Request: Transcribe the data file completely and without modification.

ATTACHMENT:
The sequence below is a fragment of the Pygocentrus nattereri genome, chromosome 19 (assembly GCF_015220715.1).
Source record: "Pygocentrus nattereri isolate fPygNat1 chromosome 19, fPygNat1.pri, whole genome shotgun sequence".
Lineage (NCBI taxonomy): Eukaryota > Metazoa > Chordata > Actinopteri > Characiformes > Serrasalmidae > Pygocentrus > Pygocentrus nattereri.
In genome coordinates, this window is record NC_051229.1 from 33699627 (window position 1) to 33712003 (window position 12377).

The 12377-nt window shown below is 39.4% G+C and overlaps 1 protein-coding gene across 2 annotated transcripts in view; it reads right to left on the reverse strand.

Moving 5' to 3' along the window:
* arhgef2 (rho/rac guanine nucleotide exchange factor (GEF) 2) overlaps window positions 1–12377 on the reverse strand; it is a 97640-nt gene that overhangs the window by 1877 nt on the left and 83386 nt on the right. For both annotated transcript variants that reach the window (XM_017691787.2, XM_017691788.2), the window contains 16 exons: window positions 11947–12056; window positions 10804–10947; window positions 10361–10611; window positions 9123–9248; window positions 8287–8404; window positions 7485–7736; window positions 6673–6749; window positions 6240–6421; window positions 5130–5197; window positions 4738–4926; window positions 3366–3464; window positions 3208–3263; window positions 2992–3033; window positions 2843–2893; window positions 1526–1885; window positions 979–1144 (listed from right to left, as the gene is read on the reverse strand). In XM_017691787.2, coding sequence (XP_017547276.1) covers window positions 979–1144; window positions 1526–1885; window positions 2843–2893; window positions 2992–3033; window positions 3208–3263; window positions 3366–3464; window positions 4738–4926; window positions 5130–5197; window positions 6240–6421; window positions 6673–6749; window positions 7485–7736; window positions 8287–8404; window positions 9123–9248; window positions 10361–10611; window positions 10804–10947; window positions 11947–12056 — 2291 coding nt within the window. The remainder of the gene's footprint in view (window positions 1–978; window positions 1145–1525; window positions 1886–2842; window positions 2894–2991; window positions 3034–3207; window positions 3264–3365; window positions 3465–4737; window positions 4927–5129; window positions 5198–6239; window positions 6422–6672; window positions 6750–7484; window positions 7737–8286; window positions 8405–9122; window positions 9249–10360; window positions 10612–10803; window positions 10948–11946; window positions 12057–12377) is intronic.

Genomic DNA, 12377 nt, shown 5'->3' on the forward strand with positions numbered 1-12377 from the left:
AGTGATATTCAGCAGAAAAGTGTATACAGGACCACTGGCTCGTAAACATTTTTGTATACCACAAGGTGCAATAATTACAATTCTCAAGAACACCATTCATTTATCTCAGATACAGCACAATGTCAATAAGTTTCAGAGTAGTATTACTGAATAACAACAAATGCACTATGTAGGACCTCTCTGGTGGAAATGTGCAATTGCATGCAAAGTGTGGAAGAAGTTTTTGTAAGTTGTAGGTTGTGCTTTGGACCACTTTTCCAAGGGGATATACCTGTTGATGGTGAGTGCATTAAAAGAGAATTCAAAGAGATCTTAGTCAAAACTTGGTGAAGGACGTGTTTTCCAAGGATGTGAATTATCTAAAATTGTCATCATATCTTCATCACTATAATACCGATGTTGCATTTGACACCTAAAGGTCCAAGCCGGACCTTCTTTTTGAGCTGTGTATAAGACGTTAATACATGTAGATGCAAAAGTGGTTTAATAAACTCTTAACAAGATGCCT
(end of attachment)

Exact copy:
The sequence below is a fragment of the Pygocentrus nattereri genome, chromosome 19 (assembly GCF_015220715.1).
Source record: "Pygocentrus nattereri isolate fPygNat1 chromosome 19, fPygNat1.pri, whole genome shotgun sequence".
Lineage (NCBI taxonomy): Eukaryota > Metazoa > Chordata > Actinopteri > Characiformes > Serrasalmidae > Pygocentrus > Pygocentrus nattereri.
In genome coordinates, this window is record NC_051229.1 from 33699627 (window position 1) to 33712003 (window position 12377).

The 12377-nt window shown below is 39.4% G+C and overlaps 1 protein-coding gene across 2 annotated transcripts in view; it reads right to left on the reverse strand.

Moving 5' to 3' along the window:
* arhgef2 (rho/rac guanine nucleotide exchange factor (GEF) 2) overlaps window positions 1–12377 on the reverse strand; it is a 97640-nt gene that overhangs the window by 1877 nt on the left and 83386 nt on the right. For both annotated transcript variants that reach the window (XM_017691787.2, XM_017691788.2), the window contains 16 exons: window positions 11947–12056; window positions 10804–10947; window positions 10361–10611; window positions 9123–9248; window positions 8287–8404; window positions 7485–7736; window positions 6673–6749; window positions 6240–6421; window positions 5130–5197; window positions 4738–4926; window positions 3366–3464; window positions 3208–3263; window positions 2992–3033; window positions 2843–2893; window positions 1526–1885; window positions 979–1144 (listed from right to left, as the gene is read on the reverse strand). In XM_017691787.2, coding sequence (XP_017547276.1) covers window positions 979–1144; window positions 1526–1885; window positions 2843–2893; window positions 2992–3033; window positions 3208–3263; window positions 3366–3464; window positions 4738–4926; window positions 5130–5197; window positions 6240–6421; window positions 6673–6749; window positions 7485–7736; window positions 8287–8404; window positions 9123–9248; window positions 10361–10611; window positions 10804–10947; window positions 11947–12056 — 2291 coding nt within the window. The remainder of the gene's footprint in view (window positions 1–978; window positions 1145–1525; window positions 1886–2842; window positions 2894–2991; window positions 3034–3207; window positions 3264–3365; window positions 3465–4737; window positions 4927–5129; window positions 5198–6239; window positions 6422–6672; window positions 6750–7484; window positions 7737–8286; window positions 8405–9122; window positions 9249–10360; window positions 10612–10803; window positions 10948–11946; window positions 12057–12377) is intronic.

Genomic DNA, 12377 nt, shown 5'->3' on the forward strand with positions numbered 1-12377 from the left:
AGTGATATTCAGCAGAAAAGTGTATACAGGACCACTGGCTCGTAAACATTTTTGTATACCACAAGGTGCAATAATTACAATTCTCAAGAACACCATTCATTTATCTCAGATACAGCACAATGTCAATAAGTTTCAGAGTAGTATTACTGAATAACAACAAATGCACTATGTAGGACCTCTCTGGTGGAAATGTGCAATTGCATGCAAAGTGTGGAAGAAGTTTTTGTAAGTTGTAGGTTGTGCTTTGGACCACTTTTCCAAGGGGATATACCTGTTGATGGTGAGTGCATTAAAAGAGAATTCAAAGAGATCTTAGTCAAAACTTGGTGAAGGACGTGTTTTCCAAGGATGTGAATTATCTAAAATTGTCATCATATCTTCATCACTATAATACCGATGTTGCATTTGACACCTAAAGGTCCAAGCCGGACCTTCTTTTTGAGCTGTGTATAAGACGTTAATACATGTAGATGCAAAAGTGGTTTAATAAACTCTTAACAAGATGCCT